Tuesday, January 25, 2011
Dark morph Rough-legged Hawks & more about the bog
No matter how many times I visit Sax-Zim Bog, I get the rush that I felt the first time I ever visited the bog, back during the owl irruption of 2004-2005. I remember taking a drive with two of my college friends, carpooling of course, during my first long-distance birdwatching trip. I was just giddy with excitement. At the time, I had never seen a wild owl, and was filled with the curiosity of wanting to experience the sights and sounds of this bog. At that point in my life, I was unaware of the fascinating behaviors of the food-caching Gray Jays, the bark-peeling of Three-toed and Black-backed Woodpeckers, the the concept of how much of a rare treat it is to see Boreal Chickadees, especially anywhere in the lower 48. Pine Grosbeaks... I had seen pictures of these chunky finches in field guides, but I did not know that they roam the skies and tree tops of the bog, in tight-knit flocks.
We arrived at the gas station just outside of the bog at the "Cotton" intersection a little before the sun came up, to get some snacks for the upcoming day of birdwatching that awaited just a few miles west. Shortly after entering the bog, we headed north on Hwy 7. What was this raptor to the right... sitting on a fence post? It made me think of a perched Red-tailed Hawk that had been dipped in dark-chocolate, from head to tail. I noticed the bird had a slightly longer-looking tail than a Red-tailed Hawk, and a more boxy-appearance down to the feet. Red-tailed Hawks can look poofy and fluffy, but this raptor had a sense of being relaxed and fluffy all at once! My friends Becca and Andrew told me that this bird is a dark morph Rough-legged Hawk. Wow, my very first Rough-legged Hawk! And what is a dark morph, I wondered at the time... Dark morph is a term given for raptors that have an overdose of melanin, or brown/gray/black coloration throughout their feathers, where typically paler sections of feathers occur. If you hear the term melanistic (too much melanin), it can sometimes refer to birds that are unusually dark for their species. I love gulls and gull watching, and will later share photos of a melanistic Ring-billed Gull I photographed this past fall. Anywho, back to the bog...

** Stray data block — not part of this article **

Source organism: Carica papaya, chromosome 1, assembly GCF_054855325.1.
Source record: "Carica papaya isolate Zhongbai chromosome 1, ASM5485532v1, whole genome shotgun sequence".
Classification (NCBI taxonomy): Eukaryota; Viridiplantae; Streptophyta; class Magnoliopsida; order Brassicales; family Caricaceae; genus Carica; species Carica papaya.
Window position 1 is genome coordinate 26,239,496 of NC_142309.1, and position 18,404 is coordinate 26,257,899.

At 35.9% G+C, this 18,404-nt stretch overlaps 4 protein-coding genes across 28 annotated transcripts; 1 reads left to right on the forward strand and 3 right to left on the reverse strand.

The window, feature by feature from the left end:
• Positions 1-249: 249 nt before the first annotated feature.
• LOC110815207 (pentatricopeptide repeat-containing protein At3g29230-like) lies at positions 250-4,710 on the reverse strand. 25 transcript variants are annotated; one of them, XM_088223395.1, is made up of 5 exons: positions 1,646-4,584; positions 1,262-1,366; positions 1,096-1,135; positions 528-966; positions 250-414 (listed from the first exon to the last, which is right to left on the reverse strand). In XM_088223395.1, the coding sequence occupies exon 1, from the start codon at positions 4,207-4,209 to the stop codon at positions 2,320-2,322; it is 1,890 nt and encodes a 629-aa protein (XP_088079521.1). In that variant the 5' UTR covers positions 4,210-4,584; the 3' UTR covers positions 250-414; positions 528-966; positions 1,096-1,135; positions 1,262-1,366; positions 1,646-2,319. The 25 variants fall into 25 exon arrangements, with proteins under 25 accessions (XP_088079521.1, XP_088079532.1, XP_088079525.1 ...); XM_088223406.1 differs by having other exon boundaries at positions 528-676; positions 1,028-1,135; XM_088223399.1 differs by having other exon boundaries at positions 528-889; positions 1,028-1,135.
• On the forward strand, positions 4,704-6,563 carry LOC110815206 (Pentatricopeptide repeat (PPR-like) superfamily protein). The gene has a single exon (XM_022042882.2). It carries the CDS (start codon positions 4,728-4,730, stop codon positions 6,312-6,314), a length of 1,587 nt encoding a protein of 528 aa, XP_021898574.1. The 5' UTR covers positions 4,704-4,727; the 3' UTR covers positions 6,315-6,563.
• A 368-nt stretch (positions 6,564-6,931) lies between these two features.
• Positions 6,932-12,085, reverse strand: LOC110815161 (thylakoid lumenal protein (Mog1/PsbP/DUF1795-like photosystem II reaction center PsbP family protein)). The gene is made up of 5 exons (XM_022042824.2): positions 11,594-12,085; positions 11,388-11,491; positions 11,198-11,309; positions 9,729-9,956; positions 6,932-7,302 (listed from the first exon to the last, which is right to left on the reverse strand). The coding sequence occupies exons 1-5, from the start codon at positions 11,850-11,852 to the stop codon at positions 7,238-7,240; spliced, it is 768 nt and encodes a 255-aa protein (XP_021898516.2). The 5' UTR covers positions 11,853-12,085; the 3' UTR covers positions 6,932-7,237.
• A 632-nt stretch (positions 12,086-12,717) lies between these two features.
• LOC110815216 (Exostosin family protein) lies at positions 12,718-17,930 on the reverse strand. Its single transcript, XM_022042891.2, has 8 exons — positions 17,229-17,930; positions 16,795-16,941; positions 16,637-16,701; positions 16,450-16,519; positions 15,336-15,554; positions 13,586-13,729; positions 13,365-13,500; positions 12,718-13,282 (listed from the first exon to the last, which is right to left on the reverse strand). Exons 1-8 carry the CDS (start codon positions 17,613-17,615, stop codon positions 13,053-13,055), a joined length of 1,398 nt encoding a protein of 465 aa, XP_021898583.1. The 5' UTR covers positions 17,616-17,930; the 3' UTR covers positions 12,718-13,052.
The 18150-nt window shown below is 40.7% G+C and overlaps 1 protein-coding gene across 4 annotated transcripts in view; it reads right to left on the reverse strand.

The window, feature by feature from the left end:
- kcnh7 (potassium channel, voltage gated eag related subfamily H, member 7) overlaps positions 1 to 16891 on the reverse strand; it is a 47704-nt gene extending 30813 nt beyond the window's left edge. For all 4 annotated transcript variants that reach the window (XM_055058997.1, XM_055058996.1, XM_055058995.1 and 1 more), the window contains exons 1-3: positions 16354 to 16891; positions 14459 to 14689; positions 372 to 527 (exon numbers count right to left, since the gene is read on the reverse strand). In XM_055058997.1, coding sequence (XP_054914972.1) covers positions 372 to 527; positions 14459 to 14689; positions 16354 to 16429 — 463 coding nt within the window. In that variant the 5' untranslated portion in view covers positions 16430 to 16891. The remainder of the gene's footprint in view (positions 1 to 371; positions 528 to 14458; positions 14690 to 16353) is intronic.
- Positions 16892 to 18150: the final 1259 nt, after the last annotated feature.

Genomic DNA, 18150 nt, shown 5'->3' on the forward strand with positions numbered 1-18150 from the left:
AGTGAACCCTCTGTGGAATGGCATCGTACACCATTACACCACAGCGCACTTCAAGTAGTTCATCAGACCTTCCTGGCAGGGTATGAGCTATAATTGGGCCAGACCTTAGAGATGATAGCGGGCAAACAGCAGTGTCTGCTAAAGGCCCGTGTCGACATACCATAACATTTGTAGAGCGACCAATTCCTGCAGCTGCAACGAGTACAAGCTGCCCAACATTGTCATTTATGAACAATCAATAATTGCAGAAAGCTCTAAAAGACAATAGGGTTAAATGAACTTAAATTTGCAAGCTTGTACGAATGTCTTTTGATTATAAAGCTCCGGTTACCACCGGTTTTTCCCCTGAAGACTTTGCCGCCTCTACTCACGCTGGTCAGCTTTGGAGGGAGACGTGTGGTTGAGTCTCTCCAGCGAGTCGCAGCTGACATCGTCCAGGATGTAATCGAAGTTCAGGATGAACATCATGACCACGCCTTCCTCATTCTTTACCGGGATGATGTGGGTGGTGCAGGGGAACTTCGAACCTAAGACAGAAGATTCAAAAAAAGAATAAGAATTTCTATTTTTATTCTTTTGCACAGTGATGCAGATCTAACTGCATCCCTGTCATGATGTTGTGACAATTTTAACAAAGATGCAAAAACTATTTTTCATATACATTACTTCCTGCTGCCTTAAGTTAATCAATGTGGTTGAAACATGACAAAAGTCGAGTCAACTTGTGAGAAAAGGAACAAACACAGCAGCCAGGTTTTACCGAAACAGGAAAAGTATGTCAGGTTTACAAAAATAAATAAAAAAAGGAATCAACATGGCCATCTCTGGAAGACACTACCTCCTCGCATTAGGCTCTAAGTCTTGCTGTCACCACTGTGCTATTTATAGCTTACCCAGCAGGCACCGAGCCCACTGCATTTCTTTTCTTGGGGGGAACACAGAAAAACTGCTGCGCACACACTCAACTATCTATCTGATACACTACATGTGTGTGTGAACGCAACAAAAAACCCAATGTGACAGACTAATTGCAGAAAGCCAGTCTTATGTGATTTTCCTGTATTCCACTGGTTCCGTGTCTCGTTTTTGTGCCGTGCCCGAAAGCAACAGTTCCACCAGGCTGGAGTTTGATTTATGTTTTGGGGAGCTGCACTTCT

We must have watched that Rough-legged Hawk for over 20 minutes. It was a natural moment of bliss. The arctic-dwelling fluffball, as I like to call the Rough-legged Hawk was at ease. It slowly looked left, looked right, then quickly snapped its head back to the right; this time remaining focused on the snow. The intent stare of raptors is powerful. They hyperfocus, and remain focused on their prey as if life and death could be just around the corner... because it is. Birds of prey hunt for survival, and on average make a successful hunt once every seven attempts. I don't remember if this Rough-legged Hawk was successful, but I do remember the actions, the beauty of this bird seen through snow-globe snowflakes falling that day, and remember a special connection with this raptor. That day as a whole was incredibly memorable, as we saw over a dozen Great Gray Owls, several Northern Hawk Owls, Black-billed Magpies, and songbirds of every kind to be expected within the heart of a Boreal Bog.
The photos throughout this blog entry are of Rough-legged Hawks (and the habitat scene on top, from Sax-Zim Bog). The paler-looking Rough-legged Hawk is a light-morph. Like all Rough-legged Hawks, they have a dark carpal patch (black spot in the "wrist" or mid-section of the wing). This is something to look for when you're trying to identify them in flight.As stated earlier, Rough-legged Hawks can also exist in a dark-morph form. Rough-legged Hawks are one of the few raptors that you can actually tell the gender, mainly by the amount of speckling on the frontside of the bird, as well as the band thickness/number of bands on the tail.
Rough-legged Hawks come from the arctic regions of northern Canada, and come down "here" to the northern regions of the lower 48 to spend their winter months. Their ability to cope with the cold conditions during winter, as well as their amazing beauty is really something else :) Only a few more months until these pretty arctic fluffballs head back to the Arctic. Time to enjoy them while they are here!